A South Korean executive is free and back home after more than four
months of isolated captivity in North Korea. His release follows a
four-day mission by the corporate chairwoman who employs him, and whose
company has invested massively into the North's impoverished economy.
South Korean executive Yu
Seong-jin crossed the heavily armed inter-Korean border, making contact
with fellow South Korean citizens for the first time in more than four
In a brief statement, Yu said he was happy to be back,
and offered thanks to the South Korean government, his employer, and
the South Korean people.
A brief media frenzy ensued as
reporters tried to question Yu, who has been held incommunicado by the
North since late March. That is when Pyongyang alleged he criticized
the North's political system while working in an inter-Korean factory
zone in the North Korean city of Kaesong.
Yu was working for
Hyundai Asan, a South Korean corporation that has poured hundreds of
millions of dollars into the Kaesong zone, and into an inter-Korean
resort zone at the North's Kumgang mountain. Both projects have been
celebrated in the past as breakthroughs in cooperation between the two
Koreas, which remain technically at war.
Yu Seong-jin's release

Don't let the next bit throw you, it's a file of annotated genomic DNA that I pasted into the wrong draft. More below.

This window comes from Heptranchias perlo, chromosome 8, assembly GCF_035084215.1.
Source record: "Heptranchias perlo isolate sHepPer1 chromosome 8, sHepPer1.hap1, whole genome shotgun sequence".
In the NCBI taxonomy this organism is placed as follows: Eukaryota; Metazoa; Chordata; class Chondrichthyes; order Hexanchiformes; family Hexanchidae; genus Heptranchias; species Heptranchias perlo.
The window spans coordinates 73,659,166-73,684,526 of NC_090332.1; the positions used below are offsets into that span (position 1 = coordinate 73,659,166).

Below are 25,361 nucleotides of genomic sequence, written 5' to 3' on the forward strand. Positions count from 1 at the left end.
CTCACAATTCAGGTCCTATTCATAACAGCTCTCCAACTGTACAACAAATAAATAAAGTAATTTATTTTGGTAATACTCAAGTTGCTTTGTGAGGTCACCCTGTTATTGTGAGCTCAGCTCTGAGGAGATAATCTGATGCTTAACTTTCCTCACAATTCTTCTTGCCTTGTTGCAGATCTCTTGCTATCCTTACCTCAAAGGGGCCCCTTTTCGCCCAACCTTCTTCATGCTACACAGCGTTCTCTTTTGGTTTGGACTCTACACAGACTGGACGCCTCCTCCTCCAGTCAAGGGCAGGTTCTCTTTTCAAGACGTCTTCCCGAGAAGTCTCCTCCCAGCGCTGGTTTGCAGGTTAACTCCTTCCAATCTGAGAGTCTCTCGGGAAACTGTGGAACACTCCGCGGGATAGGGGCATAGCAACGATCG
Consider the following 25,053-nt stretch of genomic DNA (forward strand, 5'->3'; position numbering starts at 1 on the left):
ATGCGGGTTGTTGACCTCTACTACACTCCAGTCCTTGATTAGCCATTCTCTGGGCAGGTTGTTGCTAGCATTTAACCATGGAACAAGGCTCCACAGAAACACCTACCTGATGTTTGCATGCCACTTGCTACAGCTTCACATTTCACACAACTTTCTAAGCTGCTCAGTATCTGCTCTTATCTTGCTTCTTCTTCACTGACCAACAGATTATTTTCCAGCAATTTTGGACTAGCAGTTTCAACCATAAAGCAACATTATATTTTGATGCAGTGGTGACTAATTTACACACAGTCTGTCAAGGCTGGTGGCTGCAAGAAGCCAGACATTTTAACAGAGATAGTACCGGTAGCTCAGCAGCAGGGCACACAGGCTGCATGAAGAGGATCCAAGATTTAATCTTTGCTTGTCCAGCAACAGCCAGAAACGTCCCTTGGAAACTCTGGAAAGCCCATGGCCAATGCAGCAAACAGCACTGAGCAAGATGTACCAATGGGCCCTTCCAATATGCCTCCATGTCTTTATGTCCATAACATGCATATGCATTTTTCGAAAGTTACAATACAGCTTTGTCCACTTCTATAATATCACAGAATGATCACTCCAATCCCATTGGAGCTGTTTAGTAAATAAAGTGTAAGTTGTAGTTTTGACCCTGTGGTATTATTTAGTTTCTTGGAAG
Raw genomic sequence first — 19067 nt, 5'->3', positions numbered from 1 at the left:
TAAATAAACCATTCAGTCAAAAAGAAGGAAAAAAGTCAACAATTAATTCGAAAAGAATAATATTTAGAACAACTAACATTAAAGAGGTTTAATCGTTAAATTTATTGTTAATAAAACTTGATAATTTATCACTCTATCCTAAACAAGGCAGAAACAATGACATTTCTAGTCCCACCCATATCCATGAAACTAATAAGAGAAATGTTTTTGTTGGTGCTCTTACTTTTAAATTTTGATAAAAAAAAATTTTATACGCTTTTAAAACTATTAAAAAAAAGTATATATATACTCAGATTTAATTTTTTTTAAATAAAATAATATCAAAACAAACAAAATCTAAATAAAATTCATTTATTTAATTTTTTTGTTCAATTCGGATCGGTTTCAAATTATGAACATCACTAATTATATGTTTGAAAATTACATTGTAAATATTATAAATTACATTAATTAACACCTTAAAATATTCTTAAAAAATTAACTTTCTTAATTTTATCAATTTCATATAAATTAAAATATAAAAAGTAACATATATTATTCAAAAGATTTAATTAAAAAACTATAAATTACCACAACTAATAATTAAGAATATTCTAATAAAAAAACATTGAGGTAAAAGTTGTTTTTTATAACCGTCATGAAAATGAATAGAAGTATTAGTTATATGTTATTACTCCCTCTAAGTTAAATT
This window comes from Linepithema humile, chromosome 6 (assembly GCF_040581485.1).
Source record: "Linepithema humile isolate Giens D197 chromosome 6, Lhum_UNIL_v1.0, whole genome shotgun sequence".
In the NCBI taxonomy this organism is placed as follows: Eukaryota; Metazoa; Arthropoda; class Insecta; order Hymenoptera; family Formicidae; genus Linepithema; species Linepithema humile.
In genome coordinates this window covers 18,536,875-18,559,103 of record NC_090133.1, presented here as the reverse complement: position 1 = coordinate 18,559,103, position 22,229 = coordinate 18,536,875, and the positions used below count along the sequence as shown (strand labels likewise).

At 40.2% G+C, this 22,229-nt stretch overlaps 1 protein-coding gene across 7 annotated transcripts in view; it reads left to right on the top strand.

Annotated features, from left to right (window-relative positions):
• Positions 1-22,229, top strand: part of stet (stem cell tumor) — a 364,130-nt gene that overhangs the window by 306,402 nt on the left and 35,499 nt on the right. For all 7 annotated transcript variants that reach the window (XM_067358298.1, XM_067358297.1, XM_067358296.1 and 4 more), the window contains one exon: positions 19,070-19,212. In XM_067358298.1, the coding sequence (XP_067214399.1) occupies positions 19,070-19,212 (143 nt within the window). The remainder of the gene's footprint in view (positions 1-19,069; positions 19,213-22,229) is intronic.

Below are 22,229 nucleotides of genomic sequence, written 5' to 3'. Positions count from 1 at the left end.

came after Hyundai Asan Chairwoman Hyun Jung-eun spent four days in
Pyongyang, apparently negotiating his fate. The precise agenda during
her visit remains unclear. South Korean Unification Ministry Spokesman
Chun Hae-sung says no payoffs were made.
He says South Korea has not given anything to the North in return for Yu's release.
attention to Yu's case spiked here in South Korea after last week's
swift visit to the North Korean capital by former U.S. President Bill
Mr. Clinton arrived in Pyongyang last Tuesday, and by
the next morning was boarding a plane with U.S. journalists Laura Ling
and Euna Lee, whom North Korean leader Kim Jong Il personally pardoned
from a long labor sentence. They had been convicted of illegally
entering the country in March at the Chinese border.
Yong-hyun, a North Korean Studies professor at Seoul's Dongkuk
University, says Pyongyang had its reasons for making Chairwoman Hyun's
He says North Korea was trying to make the South
as anxious as possible in order to maximize political leverage. In
addition, Kim Jong Il was scheduled to be outside of Pyongyang early in
the week giving on-the-spot guidance, and was unable to deal with Hyun
South Korea is still working for the release of
four crew members of a fishing boat that crossed into North Korean
waters last month.